1. A small dog, its pink member erect and vivid in the gloom, threw itself into the struggle. from Two Fragments, March 199-, Ian McEwan

The Ghost of Who I Was sat with The Echo of Who I am
and I watched them both.

One, I call him Ghost, ate nothing.
There was a table to their left – a family eating
bread, sharing carrot cake. The mother
was Japanese and spoke to her children
in that language while the father played
Peek-a-boo with the baby. It was the hottest
Good Friday I had ever known. Sad day, drained.
They say mornings like this when you wake
with only dreams of regret fresh in your mind,
are Black Mornings. They stalk the day like
a hungry dog. I see him, his paws are silent
and the day is darkened even when there is nothing
but light.

The Echo of Who I am, I call him Echo,
drank a little beer and did most of the talking.
“We should take the train home soon,” he said,
and before he’d finished speaking I saw Ghost
mouth the word ‘home’ like it was the last
word ever spoken.

This morning I woke with a pain deep
in my chest. It radiated down the fingers
of my left hand. I moved from the bed.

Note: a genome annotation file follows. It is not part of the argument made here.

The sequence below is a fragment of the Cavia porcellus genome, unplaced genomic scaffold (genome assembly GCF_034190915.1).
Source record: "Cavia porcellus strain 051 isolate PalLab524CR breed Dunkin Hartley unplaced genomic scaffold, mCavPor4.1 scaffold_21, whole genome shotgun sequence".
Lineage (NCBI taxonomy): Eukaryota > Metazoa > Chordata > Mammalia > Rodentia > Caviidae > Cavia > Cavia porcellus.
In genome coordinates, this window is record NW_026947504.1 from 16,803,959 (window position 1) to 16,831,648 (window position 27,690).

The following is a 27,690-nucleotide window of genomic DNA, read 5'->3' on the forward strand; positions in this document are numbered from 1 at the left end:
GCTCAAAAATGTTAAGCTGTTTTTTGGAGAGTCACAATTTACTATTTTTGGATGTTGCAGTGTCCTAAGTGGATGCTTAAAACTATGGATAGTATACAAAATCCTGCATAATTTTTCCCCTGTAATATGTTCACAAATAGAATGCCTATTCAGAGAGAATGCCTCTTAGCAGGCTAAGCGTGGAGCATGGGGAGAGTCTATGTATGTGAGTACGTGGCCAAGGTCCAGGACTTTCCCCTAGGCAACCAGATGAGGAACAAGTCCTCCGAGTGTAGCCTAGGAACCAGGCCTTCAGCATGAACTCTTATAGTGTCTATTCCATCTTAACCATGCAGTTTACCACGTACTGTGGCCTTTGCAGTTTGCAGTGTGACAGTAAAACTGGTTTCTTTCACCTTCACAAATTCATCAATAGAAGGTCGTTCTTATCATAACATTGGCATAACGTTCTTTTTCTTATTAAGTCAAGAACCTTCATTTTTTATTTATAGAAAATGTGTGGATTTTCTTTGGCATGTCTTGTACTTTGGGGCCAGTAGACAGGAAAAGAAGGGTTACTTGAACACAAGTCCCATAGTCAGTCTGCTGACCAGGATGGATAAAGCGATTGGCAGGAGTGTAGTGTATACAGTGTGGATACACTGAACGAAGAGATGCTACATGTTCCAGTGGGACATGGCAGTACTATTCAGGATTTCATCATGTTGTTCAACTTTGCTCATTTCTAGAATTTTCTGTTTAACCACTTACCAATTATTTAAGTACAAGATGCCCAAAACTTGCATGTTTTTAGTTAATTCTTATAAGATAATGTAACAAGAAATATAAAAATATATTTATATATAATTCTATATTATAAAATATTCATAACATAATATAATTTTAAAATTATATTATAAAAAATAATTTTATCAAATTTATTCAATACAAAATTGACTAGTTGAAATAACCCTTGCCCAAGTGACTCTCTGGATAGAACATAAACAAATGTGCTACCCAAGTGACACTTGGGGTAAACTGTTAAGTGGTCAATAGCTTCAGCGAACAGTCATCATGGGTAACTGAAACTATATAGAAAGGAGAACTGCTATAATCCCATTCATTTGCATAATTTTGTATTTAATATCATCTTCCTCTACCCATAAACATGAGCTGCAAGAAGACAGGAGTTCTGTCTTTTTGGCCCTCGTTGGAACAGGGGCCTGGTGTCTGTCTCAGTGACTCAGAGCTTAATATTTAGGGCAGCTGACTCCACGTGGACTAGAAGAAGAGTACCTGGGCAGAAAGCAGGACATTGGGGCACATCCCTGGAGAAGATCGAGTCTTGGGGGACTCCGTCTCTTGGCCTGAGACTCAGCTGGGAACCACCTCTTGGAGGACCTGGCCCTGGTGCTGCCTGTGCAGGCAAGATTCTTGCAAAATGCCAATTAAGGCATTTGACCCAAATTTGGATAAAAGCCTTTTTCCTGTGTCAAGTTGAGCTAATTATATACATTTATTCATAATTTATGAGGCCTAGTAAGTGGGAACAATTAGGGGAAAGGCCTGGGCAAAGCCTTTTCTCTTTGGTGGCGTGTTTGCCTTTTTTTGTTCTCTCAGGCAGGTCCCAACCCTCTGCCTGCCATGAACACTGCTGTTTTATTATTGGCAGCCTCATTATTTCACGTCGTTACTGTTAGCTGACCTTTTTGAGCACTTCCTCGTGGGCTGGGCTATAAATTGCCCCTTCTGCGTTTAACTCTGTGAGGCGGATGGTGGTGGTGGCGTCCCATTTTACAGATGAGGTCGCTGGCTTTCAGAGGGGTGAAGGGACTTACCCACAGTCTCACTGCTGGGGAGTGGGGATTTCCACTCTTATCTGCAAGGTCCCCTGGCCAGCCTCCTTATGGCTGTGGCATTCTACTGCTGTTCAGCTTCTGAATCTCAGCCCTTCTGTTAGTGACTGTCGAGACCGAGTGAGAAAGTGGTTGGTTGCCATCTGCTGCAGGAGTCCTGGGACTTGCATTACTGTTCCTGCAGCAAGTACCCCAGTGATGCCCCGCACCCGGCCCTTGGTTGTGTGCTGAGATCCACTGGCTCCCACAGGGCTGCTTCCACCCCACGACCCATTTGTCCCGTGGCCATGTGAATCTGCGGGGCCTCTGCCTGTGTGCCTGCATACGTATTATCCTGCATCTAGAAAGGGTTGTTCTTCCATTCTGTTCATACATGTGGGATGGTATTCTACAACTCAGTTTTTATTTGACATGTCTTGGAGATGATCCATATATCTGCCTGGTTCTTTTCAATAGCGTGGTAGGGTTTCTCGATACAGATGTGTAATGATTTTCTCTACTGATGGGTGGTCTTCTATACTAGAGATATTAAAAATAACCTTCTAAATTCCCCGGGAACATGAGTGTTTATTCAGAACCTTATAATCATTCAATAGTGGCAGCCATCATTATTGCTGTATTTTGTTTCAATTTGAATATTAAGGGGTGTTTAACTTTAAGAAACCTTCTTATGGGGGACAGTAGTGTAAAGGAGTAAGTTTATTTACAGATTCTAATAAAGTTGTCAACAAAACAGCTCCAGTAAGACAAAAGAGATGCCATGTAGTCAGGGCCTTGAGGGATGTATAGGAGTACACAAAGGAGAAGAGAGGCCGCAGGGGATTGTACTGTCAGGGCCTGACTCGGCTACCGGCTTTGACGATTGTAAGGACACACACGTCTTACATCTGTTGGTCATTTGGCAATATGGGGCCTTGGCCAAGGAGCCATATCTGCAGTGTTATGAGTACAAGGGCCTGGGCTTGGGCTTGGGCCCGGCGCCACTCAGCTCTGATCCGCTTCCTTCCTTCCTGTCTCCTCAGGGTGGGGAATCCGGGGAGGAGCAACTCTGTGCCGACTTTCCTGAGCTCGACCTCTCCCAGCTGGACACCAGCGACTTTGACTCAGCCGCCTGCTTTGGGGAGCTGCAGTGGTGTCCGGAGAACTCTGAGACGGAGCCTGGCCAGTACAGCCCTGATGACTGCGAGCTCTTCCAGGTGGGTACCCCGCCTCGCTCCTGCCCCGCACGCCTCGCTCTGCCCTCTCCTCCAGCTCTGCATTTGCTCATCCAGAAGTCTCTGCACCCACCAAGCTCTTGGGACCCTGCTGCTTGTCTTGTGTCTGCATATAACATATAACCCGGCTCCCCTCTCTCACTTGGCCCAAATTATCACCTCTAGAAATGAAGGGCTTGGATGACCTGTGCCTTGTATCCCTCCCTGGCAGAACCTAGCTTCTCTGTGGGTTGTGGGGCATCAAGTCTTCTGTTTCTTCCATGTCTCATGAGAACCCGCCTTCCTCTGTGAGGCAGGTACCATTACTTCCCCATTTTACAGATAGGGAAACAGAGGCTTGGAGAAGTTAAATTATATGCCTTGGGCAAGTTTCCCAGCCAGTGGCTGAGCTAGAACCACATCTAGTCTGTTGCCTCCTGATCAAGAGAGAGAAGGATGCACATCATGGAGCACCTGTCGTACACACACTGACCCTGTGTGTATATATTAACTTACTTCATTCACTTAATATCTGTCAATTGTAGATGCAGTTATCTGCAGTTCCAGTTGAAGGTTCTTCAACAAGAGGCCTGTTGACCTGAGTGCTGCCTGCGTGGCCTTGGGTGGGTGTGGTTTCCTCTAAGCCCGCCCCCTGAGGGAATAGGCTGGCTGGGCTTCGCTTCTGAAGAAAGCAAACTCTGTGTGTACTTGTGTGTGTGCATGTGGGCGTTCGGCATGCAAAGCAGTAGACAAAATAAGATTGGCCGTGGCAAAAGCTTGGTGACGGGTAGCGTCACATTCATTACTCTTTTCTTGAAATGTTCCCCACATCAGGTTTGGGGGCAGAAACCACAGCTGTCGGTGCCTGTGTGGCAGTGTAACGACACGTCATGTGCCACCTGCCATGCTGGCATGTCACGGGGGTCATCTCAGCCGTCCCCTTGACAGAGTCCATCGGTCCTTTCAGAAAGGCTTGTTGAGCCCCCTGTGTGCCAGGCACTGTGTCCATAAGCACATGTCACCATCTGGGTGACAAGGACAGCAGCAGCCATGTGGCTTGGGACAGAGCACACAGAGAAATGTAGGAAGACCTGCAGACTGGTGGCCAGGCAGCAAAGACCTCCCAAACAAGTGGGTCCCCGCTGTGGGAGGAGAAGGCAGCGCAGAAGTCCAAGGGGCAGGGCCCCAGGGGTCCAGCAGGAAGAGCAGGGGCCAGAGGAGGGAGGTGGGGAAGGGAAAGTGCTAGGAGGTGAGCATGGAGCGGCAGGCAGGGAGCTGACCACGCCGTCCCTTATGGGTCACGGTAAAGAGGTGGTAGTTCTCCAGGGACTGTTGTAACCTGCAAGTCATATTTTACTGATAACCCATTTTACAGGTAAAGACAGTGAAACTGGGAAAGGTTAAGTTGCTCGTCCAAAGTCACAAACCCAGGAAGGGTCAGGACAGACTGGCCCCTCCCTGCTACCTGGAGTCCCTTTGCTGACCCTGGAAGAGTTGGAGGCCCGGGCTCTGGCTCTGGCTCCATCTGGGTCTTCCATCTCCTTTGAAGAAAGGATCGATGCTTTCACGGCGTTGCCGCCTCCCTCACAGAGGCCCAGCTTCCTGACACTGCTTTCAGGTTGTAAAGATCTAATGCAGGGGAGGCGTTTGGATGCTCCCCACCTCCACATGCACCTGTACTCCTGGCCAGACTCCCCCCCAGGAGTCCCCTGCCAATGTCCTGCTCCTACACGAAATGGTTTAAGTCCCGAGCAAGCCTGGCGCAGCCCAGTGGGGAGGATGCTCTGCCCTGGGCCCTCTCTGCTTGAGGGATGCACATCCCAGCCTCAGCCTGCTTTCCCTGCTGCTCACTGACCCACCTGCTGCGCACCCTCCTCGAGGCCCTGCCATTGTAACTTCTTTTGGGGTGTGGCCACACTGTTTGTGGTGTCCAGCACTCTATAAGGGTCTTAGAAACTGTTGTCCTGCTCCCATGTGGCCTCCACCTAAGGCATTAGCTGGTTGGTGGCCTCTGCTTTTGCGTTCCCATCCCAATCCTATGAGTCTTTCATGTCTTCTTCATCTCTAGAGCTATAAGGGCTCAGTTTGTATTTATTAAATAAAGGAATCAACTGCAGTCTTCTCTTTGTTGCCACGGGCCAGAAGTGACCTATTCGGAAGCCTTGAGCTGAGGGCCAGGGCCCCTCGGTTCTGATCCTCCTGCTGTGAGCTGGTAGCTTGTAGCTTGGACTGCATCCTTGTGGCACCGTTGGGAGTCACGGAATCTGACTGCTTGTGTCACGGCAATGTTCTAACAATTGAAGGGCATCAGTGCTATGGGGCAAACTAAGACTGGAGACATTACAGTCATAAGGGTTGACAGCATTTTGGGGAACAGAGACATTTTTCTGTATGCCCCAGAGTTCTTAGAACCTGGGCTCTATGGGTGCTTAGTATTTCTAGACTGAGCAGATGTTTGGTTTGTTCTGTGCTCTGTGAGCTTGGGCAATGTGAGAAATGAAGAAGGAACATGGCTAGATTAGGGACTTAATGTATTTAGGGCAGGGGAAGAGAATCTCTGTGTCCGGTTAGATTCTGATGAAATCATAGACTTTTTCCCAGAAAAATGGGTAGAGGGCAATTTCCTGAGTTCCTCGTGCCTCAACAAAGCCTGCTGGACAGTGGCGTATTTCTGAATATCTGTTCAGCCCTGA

I opened the window. I let out all the air
the night had trapped.
Outside, I saw the neighbour’s
dog, a Labrador, coal black and old now,
in the gap between the garages. She was sniffing
at weeds. I called to her. She went deeper into
the weeds.

Later, the three of us got drunk.
“Is there any part of you that regrets?” Ghost asked
and Echo nodded.
“Every week, every hour, all the time,” I said
because that was the only answer there would ever be.



I stopped opening doors. Outside
a slow blue car passes 6 evenly spaced
concrete spheres.
There are 4 plastic spheres beneath
the bookshelf.
Her ball is a sphere.
I draw a sphere.
When I finally open the door
there is a mirror.
I see how dark
my eyes are. My hair was dark
once. I touch my cheek and
think of shaving.

That night I close a door.
It half locks, I think of leaving
it like that.
Who could enter?
And if they did I’d make
conversation and speak to them
of spheres – concrete and fluid,
broken and not yet formed.

red star

One afternoon, last October,
I saw a red star falling.
Transfixed, I thought of socialism
and the death of it in the minds
of those who believe in it.
None of my friends are socialists.
All of my friends believe they are socialists.
I thought of fascism,
how that too is a red star.
Not falling, rising.
I heard black words, the fear of becoming static.